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Rupture of the anterior cruciate ligament (ACL) is a common knee sports injury. ACL reconstruction (ACLR) restores structural stability and enables a return to high-demand activities and sports. After ACLR, the rate of return to play (RTP), secondary ACL injury (either ipsilateral or contralateral ACL), and patient-reported outcomes in the International Knee Documentation Committee (IKDC) questionnaire. No cohort has reported the outcomes together to date. Athletes’ planned RTP in high-demand (level 1) sports (that involve landing, pivoting, hard cutting) is a main indication for ACLR.

This study aims to report a prospective in-depth follow-up, in regard to RTP, second ACl injury and IKDC, on a consecutive cohort of athletes after they underwent ACLR and subsequent physical review pathway.

Study participants were recruited from 01.01.2014 to 31.09.2016. MRI-confirmed diagnosis, orthopaedic review, age of 13 to 45 years, led to inclusion, while revision ACLR, concurrent repair/reconstruction of other knee ligaments, led to exclusion.

Two orthopaedic surgeons performed equivalent arthroscopic and surgical techniques, bone-patellar tendon-bone (BPTB), or hamstring tendon (HT) autografts, with graft and tunnel placement within anatomic footprints and with graft selection guided by case history and surgeon preference. Weightbearing, as tolerated, using two elbow crutches was started two weeks after surgery, and patient review was done at 2 weeks, 3 months, and 6 to 9 months after surgery. Physiotherapy was done local to the patients’ place of residence. At follow-up, patients did the IKDC, ACL-Return to Sport After Injury (ACL-RSI), and Marx Activity Scale questionnaires, as well a RTP questionnaire.

Descriptive statistics were done for demographic, intraoperative and 2-year follow-up. 1780 consecutive ACLR’s were carried out, with 75% of patients male, field sports the culprit activity at the time of primary injury, 90% had injury participating in level 1 sports

Two-year follow-up was done in 95.7% of patients, with a mean of 28.4 months. RTP was achieved by 81%. Reinjury to the ACLR knee was 2.7%. The Kaplan-Meier survival analysis reported a lower survival rate for contralateral as opposed to ipsilateral limb.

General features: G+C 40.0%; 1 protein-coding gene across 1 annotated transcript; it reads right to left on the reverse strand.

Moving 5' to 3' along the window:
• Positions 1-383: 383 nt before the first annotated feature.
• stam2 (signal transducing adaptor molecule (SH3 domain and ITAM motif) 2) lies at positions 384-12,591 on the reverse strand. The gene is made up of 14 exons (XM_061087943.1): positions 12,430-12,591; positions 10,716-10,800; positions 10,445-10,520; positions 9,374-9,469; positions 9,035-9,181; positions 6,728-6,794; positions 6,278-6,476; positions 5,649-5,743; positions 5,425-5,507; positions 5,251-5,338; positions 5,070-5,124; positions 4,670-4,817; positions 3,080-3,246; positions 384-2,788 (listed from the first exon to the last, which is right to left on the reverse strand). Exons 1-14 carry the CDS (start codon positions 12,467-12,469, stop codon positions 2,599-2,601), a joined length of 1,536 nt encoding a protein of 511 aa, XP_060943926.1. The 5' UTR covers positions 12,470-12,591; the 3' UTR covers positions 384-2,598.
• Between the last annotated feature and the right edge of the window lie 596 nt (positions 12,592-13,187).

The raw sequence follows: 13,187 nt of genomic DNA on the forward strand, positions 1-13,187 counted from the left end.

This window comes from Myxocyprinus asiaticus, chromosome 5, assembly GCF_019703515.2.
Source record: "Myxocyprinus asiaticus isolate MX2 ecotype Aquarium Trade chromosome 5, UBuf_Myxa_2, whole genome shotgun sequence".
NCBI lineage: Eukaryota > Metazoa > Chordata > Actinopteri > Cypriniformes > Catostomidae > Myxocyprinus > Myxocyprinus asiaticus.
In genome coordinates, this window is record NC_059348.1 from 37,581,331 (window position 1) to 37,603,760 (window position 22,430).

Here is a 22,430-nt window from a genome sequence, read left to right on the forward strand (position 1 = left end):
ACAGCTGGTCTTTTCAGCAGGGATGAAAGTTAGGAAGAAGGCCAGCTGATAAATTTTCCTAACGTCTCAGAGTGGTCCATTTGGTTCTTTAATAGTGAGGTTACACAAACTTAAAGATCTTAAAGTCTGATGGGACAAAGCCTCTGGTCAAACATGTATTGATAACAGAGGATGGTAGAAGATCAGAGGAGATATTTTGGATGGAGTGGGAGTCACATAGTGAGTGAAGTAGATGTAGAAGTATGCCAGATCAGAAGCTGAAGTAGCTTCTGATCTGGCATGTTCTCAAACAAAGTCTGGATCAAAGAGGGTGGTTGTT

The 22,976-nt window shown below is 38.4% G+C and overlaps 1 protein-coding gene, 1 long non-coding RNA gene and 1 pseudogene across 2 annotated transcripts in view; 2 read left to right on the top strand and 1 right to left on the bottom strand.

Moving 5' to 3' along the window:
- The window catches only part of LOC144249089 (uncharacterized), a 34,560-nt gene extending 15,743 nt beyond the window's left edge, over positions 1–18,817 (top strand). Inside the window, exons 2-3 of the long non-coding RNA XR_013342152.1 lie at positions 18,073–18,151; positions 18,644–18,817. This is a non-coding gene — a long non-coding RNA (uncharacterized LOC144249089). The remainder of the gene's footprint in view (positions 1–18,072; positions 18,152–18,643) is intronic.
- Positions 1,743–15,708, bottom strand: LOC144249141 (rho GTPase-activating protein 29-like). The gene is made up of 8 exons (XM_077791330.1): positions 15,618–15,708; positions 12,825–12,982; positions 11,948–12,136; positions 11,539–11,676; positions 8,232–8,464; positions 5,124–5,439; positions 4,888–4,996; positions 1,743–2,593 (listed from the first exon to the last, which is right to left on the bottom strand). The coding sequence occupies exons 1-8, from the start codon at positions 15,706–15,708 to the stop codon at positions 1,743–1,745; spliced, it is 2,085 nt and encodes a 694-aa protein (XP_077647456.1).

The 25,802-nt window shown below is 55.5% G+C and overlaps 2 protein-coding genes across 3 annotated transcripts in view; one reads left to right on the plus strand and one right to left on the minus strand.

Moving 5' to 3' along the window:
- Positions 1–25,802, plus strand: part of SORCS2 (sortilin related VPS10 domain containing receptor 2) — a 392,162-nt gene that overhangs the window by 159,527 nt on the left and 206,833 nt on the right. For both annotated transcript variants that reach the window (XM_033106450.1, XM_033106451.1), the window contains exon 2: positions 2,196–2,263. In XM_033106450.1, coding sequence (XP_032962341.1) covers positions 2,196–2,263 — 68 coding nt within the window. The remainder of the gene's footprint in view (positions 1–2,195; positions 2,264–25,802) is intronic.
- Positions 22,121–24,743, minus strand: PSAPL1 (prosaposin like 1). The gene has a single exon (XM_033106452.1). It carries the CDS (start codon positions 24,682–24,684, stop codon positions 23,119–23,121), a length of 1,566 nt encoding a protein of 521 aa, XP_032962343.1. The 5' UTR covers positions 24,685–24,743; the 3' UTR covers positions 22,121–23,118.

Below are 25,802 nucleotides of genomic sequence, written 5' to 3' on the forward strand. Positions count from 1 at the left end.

RTP and preoperative Marx Activity Scale score is related to age, with younger athletes and athletes with higher preoperative Marx Activity Scale score returned to sports (P < 0.001, rho = -0.18 and 0.17).

Regarding ipsilateral reinjury, 222 athletes did RTP and 90 had contralateral ACL injury. There was a 11.9% ipsilateral injury in HT grafts, a opposed to 1.9% in BPTB grafts (P < 0.001 ; chi = 40.39 ; OR, 6.80). Younger athletes had higher ipsilateral injury rates, but with a weak correlation (rho = 0.11 ; P < 0.001). The mean time to ipsilateral injury after surgery was 21.4 months, and the time from RTP to ipsilateral injury was 12.5 months.

Regarding contralateral injury, only age had a significant relationship, with athletes with a contralateral ACL injury being younger than those without (P < 0.001, rho = 20.16). For contralateral injury, the mean time to injury after surgery was 24.6 months, and time from RTP to contralateral injury was 15.2 months.

From an intraoperative aspect, athletes with a BPTB graft were more likely to have IKDC <80 (OR, 1.56). Also, higher proportions of athletes with IKDC <80 having undergone previous meniscectomy (OR, 2.62) or meniscal repair (OR, 2.15). The BPTB grafts had an 84% lower risk of injury for every month (HR, 0.17) and, at 2-year follow-up, was almost seven times less likely to rerupture.

The study uses a 95% follow-up over 2 years, with 81% RTP to level 1 sports, and a low ACL re-rupture in BPTB grafts, while the pre- and intraoperative data had a poor ability to predict outcome after 2 years.

 

Source :

King E et al. (2020) Factors Influencing Return to Play and Second Anterior Cruciate Ligament Injury Rates in Level 1 Athletes After Primary Anterior Cruciate Ligament Reconstruction: 2-Year Follow-up on 1432 Reconstructions at a Single Center. Am. J. Sport Med.